Embodying the philosophy of substance and openness for innovation and growth, Jennifer Lawton, President of MakerBot, a subsidiary of Stratasys, spoke about her life’s journey under “many hats” and how it prepared her for success and her current view on 3D printing technology. As a recent keynote speaker at the Women Technology Council’s Women in Tech awards in Salt Lake City she projected practicality over chic style and self-referential humor that compliments her business acumen and awareness of 3D printing’s myriad of possibilities. Lawton, like many others, views 3D printing as the next wave of industrial revolution and relishes her position at the forefront of movers and shakers within the industry. Her eclectic background from a nascent internet company to modern-family mother to a decade running bookstores as well as her spectrum of experiences as a woman in the corporate world have expanded her visions and allowed for a liberal acceptance of what is possible. The past journey and recent 3D printing news are not all rainbows and sunshine, but the potential is there and it sets the optimistic tone for Lawton and MakerBot.
Stratasys acquired MakerBot for a reported $604 million in June 2013. The acquisition model is familiar to Lawton from a previous business venture and she explained the utility of the process: ”We were looking to be on track for an IPO and were actually in the fundraising process when the offer from Stratasys came up. It turned out to be a quick way to become public. As everyone knows, an IPO is a lot of work and pain. The acquisition route was quick and relatively painless. It presented a faster opportunity to take our message to the rest of the world.” As any surfer knows, you have to paddle fast and strong to catch the wave, reading it before it crowns with foam so that you can ride it instead of being tossed under the swell or miss the wave altogether. Reading the nature of 3D printing, MakerBot recognizes that the technology is not driven in a traditional business model, but as Lawton confirms, more akin to an ecosystem, ”turn chaos into something with a purpose.” The ecosystem model’s aptness blooms out of the use and innovation by the 3D printing industry. Even the industry itself finds new users and applications in fields transcending a typical technological form. It has become commonplace to hear of 3D printed models in medicine, sculpture, engineering and fashion as well as hybrids of these and other fields. That is what makes 3D printing an ecosystem, it harbors these already established domains and fosters growth and innovation within them and connecting them. The vision and leadership of Lawton promises to establish MakerBot as standard in the industry.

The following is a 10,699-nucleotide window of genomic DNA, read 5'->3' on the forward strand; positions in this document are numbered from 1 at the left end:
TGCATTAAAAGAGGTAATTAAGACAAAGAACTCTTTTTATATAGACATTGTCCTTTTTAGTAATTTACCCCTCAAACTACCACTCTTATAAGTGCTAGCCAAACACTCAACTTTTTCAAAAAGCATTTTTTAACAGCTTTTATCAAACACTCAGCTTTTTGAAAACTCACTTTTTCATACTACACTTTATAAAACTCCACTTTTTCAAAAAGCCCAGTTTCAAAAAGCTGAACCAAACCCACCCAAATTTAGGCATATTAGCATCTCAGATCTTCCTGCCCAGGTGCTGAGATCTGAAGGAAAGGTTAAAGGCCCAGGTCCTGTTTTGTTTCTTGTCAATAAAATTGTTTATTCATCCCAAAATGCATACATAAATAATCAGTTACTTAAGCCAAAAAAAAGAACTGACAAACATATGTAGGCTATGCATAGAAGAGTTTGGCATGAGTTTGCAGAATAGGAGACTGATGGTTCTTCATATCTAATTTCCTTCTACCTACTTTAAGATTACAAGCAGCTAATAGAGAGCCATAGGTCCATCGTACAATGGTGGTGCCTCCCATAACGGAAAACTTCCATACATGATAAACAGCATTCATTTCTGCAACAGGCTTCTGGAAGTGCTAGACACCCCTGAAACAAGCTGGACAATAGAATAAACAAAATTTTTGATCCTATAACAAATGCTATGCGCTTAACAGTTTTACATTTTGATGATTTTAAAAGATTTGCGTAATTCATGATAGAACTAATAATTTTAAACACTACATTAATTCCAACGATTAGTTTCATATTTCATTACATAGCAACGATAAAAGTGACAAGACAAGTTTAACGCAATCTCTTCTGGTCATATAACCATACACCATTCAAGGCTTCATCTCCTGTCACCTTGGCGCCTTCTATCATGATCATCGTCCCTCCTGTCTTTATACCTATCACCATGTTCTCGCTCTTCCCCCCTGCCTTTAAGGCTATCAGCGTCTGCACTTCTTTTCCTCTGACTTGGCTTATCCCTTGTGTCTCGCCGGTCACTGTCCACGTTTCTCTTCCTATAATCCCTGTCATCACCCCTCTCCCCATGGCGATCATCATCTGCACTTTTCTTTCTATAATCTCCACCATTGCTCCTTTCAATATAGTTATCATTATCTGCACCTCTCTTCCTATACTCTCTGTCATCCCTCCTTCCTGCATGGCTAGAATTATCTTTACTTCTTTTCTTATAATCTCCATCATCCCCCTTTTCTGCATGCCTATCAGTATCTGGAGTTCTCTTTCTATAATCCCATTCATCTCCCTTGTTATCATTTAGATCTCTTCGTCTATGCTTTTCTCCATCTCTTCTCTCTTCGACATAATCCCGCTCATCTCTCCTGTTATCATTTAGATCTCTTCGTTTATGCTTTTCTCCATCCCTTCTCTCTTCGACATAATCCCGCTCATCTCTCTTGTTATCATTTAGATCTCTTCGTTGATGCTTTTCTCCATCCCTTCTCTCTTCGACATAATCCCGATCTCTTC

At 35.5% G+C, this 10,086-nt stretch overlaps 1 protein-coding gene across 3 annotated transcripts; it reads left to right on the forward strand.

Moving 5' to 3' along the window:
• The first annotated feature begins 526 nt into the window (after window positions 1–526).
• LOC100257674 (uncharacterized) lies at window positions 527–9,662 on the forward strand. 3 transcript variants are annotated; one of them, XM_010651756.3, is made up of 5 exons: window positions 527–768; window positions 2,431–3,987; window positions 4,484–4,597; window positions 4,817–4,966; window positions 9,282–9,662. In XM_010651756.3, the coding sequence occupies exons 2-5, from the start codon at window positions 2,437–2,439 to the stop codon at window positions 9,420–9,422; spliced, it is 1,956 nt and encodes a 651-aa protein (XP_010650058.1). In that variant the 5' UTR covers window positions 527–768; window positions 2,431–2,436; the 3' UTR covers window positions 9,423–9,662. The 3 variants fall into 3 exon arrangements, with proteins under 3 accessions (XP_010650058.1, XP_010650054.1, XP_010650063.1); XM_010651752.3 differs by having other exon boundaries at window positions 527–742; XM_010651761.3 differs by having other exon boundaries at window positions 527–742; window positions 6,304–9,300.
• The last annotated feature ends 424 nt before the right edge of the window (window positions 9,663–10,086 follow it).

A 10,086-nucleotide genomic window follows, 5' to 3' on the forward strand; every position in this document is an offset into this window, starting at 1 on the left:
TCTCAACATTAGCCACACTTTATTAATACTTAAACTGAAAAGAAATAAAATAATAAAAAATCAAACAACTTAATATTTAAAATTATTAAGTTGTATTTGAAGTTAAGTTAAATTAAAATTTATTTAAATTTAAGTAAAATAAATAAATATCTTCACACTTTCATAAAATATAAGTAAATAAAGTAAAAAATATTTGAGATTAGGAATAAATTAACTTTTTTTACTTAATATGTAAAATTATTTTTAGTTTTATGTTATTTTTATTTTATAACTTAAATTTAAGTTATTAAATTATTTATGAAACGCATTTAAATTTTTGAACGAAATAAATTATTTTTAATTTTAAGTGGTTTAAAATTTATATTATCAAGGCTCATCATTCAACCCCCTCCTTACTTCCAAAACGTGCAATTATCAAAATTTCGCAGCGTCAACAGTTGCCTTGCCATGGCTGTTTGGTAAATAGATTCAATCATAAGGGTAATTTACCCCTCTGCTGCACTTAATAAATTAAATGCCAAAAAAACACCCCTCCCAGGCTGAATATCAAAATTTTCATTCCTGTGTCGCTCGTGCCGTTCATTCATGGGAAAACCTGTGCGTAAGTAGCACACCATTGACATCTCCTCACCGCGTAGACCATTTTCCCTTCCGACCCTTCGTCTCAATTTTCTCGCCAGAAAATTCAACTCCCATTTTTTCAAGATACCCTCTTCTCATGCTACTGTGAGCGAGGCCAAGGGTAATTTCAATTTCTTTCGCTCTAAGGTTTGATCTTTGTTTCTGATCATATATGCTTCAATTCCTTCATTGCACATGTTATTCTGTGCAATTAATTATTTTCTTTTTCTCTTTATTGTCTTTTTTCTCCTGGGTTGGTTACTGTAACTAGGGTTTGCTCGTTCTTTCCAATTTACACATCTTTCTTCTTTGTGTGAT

As mentioned before, critics have cropped up with one source citing Dr. Oz warning users of potential toxic effects due to proximity and exposure to 3D printing. I am a hobbyist painter, and the oil paints I use have toxic potential as well, but common sense can prevail and using a ventilated space alleviates any slight chemical dispersion. It is a silly concern. The real obstacles are ones like those faced by Lawton as she culled her business models and proficiency. In many ways the corporate world is still an old-boy’s club with cobb-webbed paradigms and glass ceilings for innovative minds such as Lawton’s. Her anecdotes of male coworkers’ daily harrassment are examples of idiotic mindsets still prevalent in the business, yet she has transcended such feeble people and will continue to leave her imprint on a growing industry. Already a $2 billion market, there are predictions that within the next five years it could exceed $6 billion. Some analysts believe there needs to be a wider accessibility to 3D printing bluring the distinction between professional use and hobbyist. MakerBot plans to be part of that process. As Lawton says, ”At MakerBot we want to change the world. We’re leading the next industrial revolution, and there’s a lot of work left to be done.”